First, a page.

THE BLACK SHEEP is an ongoing column featuring different takes on films that either the writer HATED, but that the majority of film fans LOVED, or that the writer LOVED, but that most others LOATH. We're hoping this column will promote constructive and geek fueled discussion. Dig in!
Halloween: The Curse of Michael Myers (1995)
Directed by Joe Chappelle
“Halloween: The Curse of Michael Myers is great B movie stuff.”
With everyone’s favorite horror holiday fast approaching, it’s time to examine one of the films that not too many want to discuss: Halloween: The Curse of Michael Myers. Now, the sixth entry into the franchise didn’t revitalize it, but it did establish two main points of notoriety.
1) It can be credited as the first Halloween movie to basically kill the franchise (Busta Rhymes and Rob Zombie both respectively killed it later) until several reboots (one with Jamie Lee Curtis and one with Rob Zombie) pumped some life back into those pale, but lovable killer veins.
2) In many ways, this was the end of the franchise fans loved. Of course, Curtis had gone on to stardom (returning with H20), leaving only the late great Donald Pleasence as the only recurring cast member and character (minus part III of course). It’s a little sad watching him here. He moves slow, talks slow, and his character (the immortal Dr. Loomis) doesn’t have much to do. Director Joe Chappelle apparently found his work here…boring, so he trimmed a lot of his role out of the movie. This ended up as Pleasence’s final role, and he does appear tired and sick. Considering he died about seven months before the movie was released, it’s no wonder the Loomis spunk had departed Haddonfield a long time ago.
By the time Halloween: The Curse of Michael Myers rolled around, the plot of this one and the previous two entries had become a little on the soap opera-ish. Here’s the rundown: Taking place six years after Part V, Laurie Strode’s daughter, Jamie, has been impregnated by the Cult of Thorn, and just before her uncle (?) Michael kills her off, she hides her newborn baby. Luckily, its found by a now grown Tommy Doyle (Paul Rudd), who has been obsessed about this whole Myers thing for a very long time. We learn that this Cult of Thorn is lead by the mysterious Dr. Wynn, who is Loomis’ old buddy from back in the Smith’s Grove days. Turns out that the reason Michael keeps coming back is because he might have supernatural abilities! Whew. That’s a lot of plot.
Actually, I give Curse of Michael Myers (and the franchise) bonus points for trying to maintain a storyline and yet continue to evolve and explore the depths of the Myers/Strode family drama. Without them, it loses the deathly heart. Instead of the modern notion to reboot, reboot, reboot (and whenever we do see another Myers feature, you know it’ll be one of those), they just kept it going. Ok, so maybe things went a little too far in Curse with the whole cult thing, but when onscreen it works. It takes the series on a welcome, slightly different path. Where other franchises like Friday the 13th just need a hockey mask and horny teens, Myers needs his family.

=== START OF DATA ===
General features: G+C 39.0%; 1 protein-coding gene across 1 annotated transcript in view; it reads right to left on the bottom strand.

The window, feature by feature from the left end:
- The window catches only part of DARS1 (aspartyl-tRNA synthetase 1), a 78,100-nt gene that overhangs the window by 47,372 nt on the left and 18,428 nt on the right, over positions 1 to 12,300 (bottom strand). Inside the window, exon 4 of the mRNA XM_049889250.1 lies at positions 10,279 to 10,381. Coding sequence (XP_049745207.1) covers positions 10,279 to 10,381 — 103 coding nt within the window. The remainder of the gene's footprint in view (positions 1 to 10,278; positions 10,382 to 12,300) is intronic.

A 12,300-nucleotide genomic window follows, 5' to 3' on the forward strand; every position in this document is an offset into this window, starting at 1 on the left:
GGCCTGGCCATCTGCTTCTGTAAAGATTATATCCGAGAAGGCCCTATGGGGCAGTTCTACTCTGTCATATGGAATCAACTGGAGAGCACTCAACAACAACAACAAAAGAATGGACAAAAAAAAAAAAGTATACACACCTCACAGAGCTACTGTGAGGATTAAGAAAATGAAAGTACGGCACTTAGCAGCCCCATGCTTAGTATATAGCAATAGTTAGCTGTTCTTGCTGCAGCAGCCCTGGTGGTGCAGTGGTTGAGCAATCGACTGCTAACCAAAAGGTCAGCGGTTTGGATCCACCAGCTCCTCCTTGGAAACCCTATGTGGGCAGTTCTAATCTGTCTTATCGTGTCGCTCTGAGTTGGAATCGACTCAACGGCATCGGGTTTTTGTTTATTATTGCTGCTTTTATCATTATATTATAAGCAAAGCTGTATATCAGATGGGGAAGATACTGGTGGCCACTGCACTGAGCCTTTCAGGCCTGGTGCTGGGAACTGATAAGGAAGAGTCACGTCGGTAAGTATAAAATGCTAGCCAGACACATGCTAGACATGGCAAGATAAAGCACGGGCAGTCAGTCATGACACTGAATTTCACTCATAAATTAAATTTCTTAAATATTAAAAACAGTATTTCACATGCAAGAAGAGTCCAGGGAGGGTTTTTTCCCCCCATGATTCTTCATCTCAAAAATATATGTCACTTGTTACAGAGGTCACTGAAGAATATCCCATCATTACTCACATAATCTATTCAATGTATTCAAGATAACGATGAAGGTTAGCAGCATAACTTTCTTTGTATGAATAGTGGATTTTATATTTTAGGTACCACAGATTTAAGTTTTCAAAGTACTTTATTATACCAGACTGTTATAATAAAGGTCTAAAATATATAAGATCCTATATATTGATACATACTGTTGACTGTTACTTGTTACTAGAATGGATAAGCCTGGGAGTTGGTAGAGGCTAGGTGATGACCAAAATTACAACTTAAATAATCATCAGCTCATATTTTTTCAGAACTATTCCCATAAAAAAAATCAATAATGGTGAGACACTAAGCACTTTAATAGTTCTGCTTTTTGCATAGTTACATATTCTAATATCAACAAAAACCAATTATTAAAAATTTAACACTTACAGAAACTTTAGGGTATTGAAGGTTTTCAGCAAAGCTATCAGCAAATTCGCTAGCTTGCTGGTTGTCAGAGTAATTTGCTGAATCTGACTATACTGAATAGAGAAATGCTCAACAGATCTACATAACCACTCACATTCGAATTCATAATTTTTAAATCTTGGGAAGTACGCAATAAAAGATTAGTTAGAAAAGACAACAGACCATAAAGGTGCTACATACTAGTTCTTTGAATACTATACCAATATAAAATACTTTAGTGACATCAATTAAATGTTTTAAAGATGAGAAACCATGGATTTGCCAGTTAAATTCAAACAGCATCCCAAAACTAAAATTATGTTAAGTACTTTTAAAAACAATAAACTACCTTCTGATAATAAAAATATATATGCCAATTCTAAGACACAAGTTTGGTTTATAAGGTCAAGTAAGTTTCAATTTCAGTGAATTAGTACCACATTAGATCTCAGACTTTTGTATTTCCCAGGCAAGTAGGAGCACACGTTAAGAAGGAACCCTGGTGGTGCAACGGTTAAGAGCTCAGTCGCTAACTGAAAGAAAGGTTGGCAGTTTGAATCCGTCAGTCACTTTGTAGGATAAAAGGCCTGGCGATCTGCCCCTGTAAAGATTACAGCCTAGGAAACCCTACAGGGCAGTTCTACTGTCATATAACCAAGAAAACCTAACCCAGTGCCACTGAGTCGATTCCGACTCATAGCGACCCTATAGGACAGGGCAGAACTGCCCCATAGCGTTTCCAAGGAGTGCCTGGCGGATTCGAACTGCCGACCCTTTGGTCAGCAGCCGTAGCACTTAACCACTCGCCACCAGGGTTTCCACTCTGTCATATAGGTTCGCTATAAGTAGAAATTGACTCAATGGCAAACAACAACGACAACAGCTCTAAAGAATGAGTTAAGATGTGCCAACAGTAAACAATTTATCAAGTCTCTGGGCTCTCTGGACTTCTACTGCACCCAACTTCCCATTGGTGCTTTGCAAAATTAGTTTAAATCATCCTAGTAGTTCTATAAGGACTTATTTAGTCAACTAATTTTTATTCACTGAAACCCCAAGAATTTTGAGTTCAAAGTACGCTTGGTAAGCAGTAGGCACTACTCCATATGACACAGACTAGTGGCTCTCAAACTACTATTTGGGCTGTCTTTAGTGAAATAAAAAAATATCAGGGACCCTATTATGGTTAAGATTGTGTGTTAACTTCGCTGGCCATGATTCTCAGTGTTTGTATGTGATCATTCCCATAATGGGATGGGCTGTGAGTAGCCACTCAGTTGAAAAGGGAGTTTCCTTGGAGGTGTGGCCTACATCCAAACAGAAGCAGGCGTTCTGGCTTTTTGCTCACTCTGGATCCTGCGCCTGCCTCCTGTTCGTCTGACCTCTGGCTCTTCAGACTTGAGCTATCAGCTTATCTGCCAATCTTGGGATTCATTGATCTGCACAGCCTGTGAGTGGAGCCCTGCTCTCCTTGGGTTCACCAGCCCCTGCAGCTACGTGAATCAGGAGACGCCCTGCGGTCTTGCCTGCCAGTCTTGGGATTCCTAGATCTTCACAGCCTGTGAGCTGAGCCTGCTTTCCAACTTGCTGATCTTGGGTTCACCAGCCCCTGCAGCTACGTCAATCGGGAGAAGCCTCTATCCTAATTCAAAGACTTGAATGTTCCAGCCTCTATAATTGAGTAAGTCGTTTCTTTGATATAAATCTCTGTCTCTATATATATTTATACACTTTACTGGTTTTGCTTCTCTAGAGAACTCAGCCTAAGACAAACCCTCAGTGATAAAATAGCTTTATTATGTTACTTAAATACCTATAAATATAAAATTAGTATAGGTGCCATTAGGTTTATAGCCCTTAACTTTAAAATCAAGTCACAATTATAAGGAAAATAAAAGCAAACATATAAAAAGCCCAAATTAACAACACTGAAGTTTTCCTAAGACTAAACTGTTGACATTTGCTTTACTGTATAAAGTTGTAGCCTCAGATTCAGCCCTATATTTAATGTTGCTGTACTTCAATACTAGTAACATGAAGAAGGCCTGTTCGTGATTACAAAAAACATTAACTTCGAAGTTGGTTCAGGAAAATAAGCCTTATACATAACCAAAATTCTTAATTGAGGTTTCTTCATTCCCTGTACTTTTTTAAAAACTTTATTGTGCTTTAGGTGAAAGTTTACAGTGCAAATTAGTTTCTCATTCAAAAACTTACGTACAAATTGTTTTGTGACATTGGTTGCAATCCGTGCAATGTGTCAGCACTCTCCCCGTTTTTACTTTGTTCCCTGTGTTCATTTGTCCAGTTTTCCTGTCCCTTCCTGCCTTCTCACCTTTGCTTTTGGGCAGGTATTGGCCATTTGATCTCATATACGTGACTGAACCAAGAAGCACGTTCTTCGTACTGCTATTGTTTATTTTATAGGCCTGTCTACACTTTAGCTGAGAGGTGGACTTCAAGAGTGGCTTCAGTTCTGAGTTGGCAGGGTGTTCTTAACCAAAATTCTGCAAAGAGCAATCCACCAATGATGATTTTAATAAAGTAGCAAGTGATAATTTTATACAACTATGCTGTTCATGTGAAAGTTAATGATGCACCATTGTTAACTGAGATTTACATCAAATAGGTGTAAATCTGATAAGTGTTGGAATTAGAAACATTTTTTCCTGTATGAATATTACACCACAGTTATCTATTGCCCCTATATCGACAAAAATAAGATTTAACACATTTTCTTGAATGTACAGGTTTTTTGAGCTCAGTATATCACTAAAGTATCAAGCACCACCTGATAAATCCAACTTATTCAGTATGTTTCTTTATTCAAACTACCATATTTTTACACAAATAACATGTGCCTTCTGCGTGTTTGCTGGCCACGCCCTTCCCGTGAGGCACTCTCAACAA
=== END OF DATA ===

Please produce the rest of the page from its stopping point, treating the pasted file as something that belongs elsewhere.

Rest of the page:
At the same time, it’s weird seeing this movie ready to transition past Dr. Loomis with a new and improved protagonist in Tommy Doyle. While we still get a dose of crazy Strode women (here it’s Kara and her son, Danny. So are they like cousins with Michael? I’m confused), Doyle must man up and take over for old man Loomis. And by the way, it’s great seeing Rudd in a cheap horror flick as the grown Doyle. Today, Rudd always seems to get shit for always playing Paul Rudd, but here he’s trying to act, bringing a layer of mystery to his character. He’s a likable creep, and (SPOILER) he gets the big moment in film as the one who gets the big almost kill, because obviously Michael never gets dead. (END)
Of course, the sixth Halloween isn’t without some shitty moments (I’ll avoid discussing the very dated mid-90s soundtrack). For one, where’s the variety of execution? Myers (George P. Wilbur this time) never figured out that personality thing, but he usually employed a wide array of devises and techniques to…well, kill folks. Here, he seems bored with his work. He’s mostly stab crazy with everyone he encounters.
One of the few times he changes up the methodology it results in one of the most pathetic deaths in the franchise. When the mom’s, Debra Strode (Kim Darby once played the mom in Better Off Dead and I can’t shake that character), time comes, she runs outside into a mass of confining, strangling hanging laundry (seriously, the laundry), which prevents her escape to freedom. She trips, falls, and gets the ax. It’s pretty damn bad.
Actually, the worst part of the film is the end of Loomis. After five movies and nearly 20 years, he not only didn’t get a death sequence, but didn’t even get a final confrontation. It’s sad and poor filmmaking, nearly ruining the film. Even worse, its a slap in the face to a great actor.
But let’s not end on the bad, because Halloween: The Curse of Michael Myers is great B movie stuff. My three favorite scenes include the death of the DJ, the brutally intense deaths in the operating room (as well as the chases through all those tunnels), and when Myers beats a guy’s head against some bars until his head finally manages to fit through it. Now that’s a death sequence.